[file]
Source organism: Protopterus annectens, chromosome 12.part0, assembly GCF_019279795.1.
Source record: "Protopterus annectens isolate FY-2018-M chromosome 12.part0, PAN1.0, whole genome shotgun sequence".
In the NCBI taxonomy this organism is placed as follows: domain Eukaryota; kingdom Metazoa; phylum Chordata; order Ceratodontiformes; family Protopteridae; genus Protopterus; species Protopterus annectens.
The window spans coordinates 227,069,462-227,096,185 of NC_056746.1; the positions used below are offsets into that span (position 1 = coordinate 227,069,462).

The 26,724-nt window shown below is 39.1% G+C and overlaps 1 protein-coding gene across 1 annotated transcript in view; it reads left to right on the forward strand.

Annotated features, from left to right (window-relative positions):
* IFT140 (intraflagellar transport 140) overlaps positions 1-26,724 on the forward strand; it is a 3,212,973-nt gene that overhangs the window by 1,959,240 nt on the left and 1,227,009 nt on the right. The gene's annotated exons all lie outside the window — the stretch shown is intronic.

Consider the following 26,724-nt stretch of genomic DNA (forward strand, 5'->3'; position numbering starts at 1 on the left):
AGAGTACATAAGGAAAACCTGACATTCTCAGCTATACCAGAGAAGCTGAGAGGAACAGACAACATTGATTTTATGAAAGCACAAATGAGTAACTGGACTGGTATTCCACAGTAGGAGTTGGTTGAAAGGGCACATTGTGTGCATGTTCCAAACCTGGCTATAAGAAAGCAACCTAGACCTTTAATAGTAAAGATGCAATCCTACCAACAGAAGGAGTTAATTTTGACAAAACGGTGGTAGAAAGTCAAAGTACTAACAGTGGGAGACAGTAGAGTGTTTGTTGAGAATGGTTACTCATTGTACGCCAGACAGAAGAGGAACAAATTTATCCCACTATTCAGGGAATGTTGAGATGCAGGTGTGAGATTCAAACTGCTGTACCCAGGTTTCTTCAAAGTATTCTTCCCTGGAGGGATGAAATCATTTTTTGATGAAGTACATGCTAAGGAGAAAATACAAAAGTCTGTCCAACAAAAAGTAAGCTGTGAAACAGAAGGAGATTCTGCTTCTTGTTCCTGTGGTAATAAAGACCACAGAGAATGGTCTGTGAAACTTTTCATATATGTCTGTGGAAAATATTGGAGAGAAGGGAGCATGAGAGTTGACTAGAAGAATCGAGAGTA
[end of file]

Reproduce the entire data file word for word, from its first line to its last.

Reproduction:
Source organism: Protopterus annectens, chromosome 12.part0, assembly GCF_019279795.1.
Source record: "Protopterus annectens isolate FY-2018-M chromosome 12.part0, PAN1.0, whole genome shotgun sequence".
In the NCBI taxonomy this organism is placed as follows: domain Eukaryota; kingdom Metazoa; phylum Chordata; order Ceratodontiformes; family Protopteridae; genus Protopterus; species Protopterus annectens.
The window spans coordinates 227,069,462-227,096,185 of NC_056746.1; the positions used below are offsets into that span (position 1 = coordinate 227,069,462).

The 26,724-nt window shown below is 39.1% G+C and overlaps 1 protein-coding gene across 1 annotated transcript in view; it reads left to right on the forward strand.

Annotated features, from left to right (window-relative positions):
* IFT140 (intraflagellar transport 140) overlaps positions 1-26,724 on the forward strand; it is a 3,212,973-nt gene that overhangs the window by 1,959,240 nt on the left and 1,227,009 nt on the right. The gene's annotated exons all lie outside the window — the stretch shown is intronic.

Consider the following 26,724-nt stretch of genomic DNA (forward strand, 5'->3'; position numbering starts at 1 on the left):
AGAGTACATAAGGAAAACCTGACATTCTCAGCTATACCAGAGAAGCTGAGAGGAACAGACAACATTGATTTTATGAAAGCACAAATGAGTAACTGGACTGGTATTCCACAGTAGGAGTTGGTTGAAAGGGCACATTGTGTGCATGTTCCAAACCTGGCTATAAGAAAGCAACCTAGACCTTTAATAGTAAAGATGCAATCCTACCAACAGAAGGAGTTAATTTTGACAAAACGGTGGTAGAAAGTCAAAGTACTAACAGTGGGAGACAGTAGAGTGTTTGTTGAGAATGGTTACTCATTGTACGCCAGACAGAAGAGGAACAAATTTATCCCACTATTCAGGGAATGTTGAGATGCAGGTGTGAGATTCAAACTGCTGTACCCAGGTTTCTTCAAAGTATTCTTCCCTGGAGGGATGAAATCATTTTTTGATGAAGTACATGCTAAGGAGAAAATACAAAAGTCTGTCCAACAAAAAGTAAGCTGTGAAACAGAAGGAGATTCTGCTTCTTGTTCCTGTGGTAATAAAGACCACAGAGAATGGTCTGTGAAACTTTTCATATATGTCTGTGGAAAATATTGGAGAGAAGGGAGCATGAGAGTTGACTAGAAGAATCGAGAGTA